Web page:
Provided you have a long runway, it is very comfortable. We dit it on a 3500m runway, but my airline also does it on 2400m and 2800m runways.

After my turn, I took pictures of my colleagues. So I have very precise reconstructions of the events.
A touch and go, with no particular effort of doing it fast, took 1700 meters (from 50ft down to 50ft up)
With maximum manual braking, full reverse, you can bring the aircraft to a stop in about 700 meters.
The actions are very simple, touch down, no reverse, add a bit power, PM retracts flaps from full to 3, 2, TOGA. Simple as that.
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Old 22nd Oct 2020, 12:01
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No issues at all - military do it all the time. Always used the maxim that if power is still at idle, you can stop. Once the power comes on, you are committed to get airborne. Always worth looking at the distance required to stop from threshold speed and make sure you choose a decent length runway to start with.
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Old 22nd Oct 2020, 12:26
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My instructor in light aircraft early on insisted that I must not do touch and go’s for the first 5 solo circuit landings. Seems to be an instructional technique that’s fading away with these younger generations of instructors coming through.
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Old 22nd Oct 2020, 13:31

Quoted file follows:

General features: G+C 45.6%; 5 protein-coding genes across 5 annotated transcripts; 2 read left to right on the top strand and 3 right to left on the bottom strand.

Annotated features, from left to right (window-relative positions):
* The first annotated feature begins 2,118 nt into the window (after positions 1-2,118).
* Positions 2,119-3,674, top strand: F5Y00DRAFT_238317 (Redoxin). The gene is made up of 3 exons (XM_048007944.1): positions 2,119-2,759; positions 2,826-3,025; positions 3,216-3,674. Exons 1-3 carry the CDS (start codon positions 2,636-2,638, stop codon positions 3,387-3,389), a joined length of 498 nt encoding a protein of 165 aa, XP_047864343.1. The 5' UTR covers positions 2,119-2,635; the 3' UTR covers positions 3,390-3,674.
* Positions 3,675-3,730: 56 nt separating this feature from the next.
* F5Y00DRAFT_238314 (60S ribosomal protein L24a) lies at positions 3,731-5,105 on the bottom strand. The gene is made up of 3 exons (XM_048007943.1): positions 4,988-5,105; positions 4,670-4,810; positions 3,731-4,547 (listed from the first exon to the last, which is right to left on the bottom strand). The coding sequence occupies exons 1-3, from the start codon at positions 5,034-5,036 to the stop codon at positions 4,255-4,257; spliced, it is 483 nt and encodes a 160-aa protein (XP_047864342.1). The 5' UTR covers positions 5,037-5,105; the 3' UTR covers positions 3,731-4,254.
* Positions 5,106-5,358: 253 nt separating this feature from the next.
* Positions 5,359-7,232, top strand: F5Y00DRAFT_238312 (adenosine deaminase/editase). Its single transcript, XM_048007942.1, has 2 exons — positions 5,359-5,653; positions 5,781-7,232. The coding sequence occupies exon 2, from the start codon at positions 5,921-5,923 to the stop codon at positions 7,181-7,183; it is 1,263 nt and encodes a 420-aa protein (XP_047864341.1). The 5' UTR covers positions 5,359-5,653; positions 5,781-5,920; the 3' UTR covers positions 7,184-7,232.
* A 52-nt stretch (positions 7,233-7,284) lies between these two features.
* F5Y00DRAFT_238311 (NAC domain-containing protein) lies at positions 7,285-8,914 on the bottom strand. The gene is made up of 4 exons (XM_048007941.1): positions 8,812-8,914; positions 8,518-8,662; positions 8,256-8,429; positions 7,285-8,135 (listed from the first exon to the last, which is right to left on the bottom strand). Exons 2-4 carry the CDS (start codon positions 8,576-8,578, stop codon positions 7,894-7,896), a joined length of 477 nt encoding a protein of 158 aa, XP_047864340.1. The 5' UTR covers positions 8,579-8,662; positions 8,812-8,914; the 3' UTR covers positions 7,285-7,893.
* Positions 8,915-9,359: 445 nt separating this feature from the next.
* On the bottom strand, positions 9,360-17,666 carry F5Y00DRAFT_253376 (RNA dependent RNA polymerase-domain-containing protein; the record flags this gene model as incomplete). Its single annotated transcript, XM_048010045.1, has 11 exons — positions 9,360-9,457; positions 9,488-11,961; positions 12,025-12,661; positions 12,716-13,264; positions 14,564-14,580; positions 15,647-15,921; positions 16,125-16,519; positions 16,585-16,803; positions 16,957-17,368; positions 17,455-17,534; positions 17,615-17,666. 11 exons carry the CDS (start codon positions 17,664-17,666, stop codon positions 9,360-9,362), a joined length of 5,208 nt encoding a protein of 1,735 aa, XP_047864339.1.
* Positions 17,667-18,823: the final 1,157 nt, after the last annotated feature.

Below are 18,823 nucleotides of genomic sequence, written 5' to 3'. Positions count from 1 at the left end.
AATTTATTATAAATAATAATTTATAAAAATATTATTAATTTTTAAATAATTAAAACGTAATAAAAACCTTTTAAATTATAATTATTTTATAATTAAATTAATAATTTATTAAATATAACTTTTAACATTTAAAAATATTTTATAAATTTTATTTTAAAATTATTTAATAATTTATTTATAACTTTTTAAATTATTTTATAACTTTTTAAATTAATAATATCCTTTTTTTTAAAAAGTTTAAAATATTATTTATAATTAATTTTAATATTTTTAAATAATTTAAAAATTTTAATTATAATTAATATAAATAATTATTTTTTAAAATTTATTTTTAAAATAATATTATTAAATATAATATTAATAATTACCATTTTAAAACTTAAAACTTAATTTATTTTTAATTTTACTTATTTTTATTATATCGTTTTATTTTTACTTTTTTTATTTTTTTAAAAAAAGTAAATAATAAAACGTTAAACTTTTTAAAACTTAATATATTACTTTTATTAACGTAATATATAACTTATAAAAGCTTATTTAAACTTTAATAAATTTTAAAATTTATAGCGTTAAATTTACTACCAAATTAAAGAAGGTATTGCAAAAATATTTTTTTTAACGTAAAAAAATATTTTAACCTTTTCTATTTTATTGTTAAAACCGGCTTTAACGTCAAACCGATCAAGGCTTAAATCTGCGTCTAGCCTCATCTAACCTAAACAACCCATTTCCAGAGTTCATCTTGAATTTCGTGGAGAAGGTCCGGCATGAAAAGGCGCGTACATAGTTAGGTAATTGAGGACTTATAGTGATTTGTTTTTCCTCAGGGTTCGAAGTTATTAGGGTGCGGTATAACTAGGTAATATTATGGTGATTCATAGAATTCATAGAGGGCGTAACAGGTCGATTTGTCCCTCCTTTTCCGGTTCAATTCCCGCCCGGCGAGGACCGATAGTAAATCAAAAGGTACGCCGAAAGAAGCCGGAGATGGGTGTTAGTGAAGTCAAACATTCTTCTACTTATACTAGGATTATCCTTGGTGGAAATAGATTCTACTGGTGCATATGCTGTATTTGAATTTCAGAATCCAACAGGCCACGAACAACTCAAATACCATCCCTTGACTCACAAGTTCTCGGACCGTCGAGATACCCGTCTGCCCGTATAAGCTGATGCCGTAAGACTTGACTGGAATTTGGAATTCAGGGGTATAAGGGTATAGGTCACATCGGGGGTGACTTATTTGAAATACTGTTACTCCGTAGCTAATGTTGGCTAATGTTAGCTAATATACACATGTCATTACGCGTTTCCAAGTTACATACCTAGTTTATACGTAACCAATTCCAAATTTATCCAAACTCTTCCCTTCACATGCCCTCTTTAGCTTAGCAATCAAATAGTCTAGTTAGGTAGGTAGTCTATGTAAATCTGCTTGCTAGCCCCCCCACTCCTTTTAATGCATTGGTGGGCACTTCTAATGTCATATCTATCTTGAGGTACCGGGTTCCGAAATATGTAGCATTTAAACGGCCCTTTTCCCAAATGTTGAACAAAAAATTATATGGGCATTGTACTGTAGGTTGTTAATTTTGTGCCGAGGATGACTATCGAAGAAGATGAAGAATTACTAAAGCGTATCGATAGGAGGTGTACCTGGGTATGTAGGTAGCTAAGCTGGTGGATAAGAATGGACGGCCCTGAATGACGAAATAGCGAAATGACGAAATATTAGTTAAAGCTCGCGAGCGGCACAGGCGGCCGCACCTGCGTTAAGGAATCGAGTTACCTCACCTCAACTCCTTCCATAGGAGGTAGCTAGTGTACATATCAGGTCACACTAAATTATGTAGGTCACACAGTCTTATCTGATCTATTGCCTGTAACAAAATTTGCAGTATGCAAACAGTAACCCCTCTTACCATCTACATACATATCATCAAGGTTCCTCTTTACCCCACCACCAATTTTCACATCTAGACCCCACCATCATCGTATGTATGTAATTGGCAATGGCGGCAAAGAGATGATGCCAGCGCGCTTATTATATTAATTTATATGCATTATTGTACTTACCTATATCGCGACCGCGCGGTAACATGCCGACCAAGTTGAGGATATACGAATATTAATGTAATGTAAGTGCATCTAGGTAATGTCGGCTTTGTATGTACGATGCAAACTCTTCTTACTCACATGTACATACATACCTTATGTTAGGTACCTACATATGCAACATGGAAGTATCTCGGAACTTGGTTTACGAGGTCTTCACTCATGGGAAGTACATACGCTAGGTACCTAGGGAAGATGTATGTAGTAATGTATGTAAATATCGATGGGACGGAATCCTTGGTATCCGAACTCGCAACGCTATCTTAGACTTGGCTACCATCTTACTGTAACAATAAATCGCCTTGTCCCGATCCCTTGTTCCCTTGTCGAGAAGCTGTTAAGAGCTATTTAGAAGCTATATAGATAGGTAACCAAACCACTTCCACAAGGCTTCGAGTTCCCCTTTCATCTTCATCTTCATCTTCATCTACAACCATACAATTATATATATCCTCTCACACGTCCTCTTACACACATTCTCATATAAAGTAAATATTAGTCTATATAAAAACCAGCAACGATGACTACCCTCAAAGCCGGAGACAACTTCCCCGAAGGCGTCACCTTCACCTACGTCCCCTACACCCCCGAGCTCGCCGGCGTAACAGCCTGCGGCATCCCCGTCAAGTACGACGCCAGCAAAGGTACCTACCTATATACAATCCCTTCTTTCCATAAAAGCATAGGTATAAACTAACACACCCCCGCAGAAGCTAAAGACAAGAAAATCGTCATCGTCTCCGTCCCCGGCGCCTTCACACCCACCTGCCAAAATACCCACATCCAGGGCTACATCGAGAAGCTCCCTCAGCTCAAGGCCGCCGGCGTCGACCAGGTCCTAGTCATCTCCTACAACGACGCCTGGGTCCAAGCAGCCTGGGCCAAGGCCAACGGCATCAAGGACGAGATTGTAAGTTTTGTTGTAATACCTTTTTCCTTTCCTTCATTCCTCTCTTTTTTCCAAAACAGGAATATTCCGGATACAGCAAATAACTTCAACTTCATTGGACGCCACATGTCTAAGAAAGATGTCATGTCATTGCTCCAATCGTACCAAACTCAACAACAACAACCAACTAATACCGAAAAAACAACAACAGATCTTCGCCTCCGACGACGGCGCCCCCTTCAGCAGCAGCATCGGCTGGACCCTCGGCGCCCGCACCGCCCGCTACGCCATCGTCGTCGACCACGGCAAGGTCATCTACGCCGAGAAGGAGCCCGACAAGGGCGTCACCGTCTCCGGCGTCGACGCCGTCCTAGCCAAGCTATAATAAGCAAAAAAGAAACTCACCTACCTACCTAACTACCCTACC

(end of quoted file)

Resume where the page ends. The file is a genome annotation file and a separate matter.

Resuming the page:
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Touch and go is necessary with large aircraft to save very expensive time when the objective is to confirm simulator training in the actual landing phase.
Even with touch and goes we used to leave the gear down to assist with brake cooling. Doing full-stops would greatly exacerbate that problem - and of course be costly in terms of brake and tyre wear.
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Old 22nd Oct 2020, 14:01
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Go around power, go around attitude, go around flaps (if applicable) gear up (if applicable and prudent) with positive climb...

Last edited by Pugilistic Animus; 24th Oct 2020 at 03:13.
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Old 22nd Oct 2020, 15:09
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Majuro in the Marshal Islands 1976. 7000 ft sea level runway nil wind. Instructor on 737-200 training new pilots to type. Would land and roll through to the end then 180 at the end and takeoff in reciprocal direction. A form of stop and go. Repeated exercise several times times. 40 minutes later taxied to tarmac for crew changeover only to have tyres deflated due fusible plugs operation caused by excessive heat build up.

Might have been wiser to leave the gear down for the whole exercise. But even then without brake temperature gauges there is way of knowing brake or tyre temperatures.
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Old 22nd Oct 2020, 18:46
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And here we go mixing Money and Safety.
May be the old You have 2 bags the empty one is experience and the full is luck..... This i similar......
But lately the scoops are taken by companies with an excavator...... (latest is Boing but count is most of them)
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Old 22nd Oct 2020, 22:39
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VH-MLE

You probably already know this but ...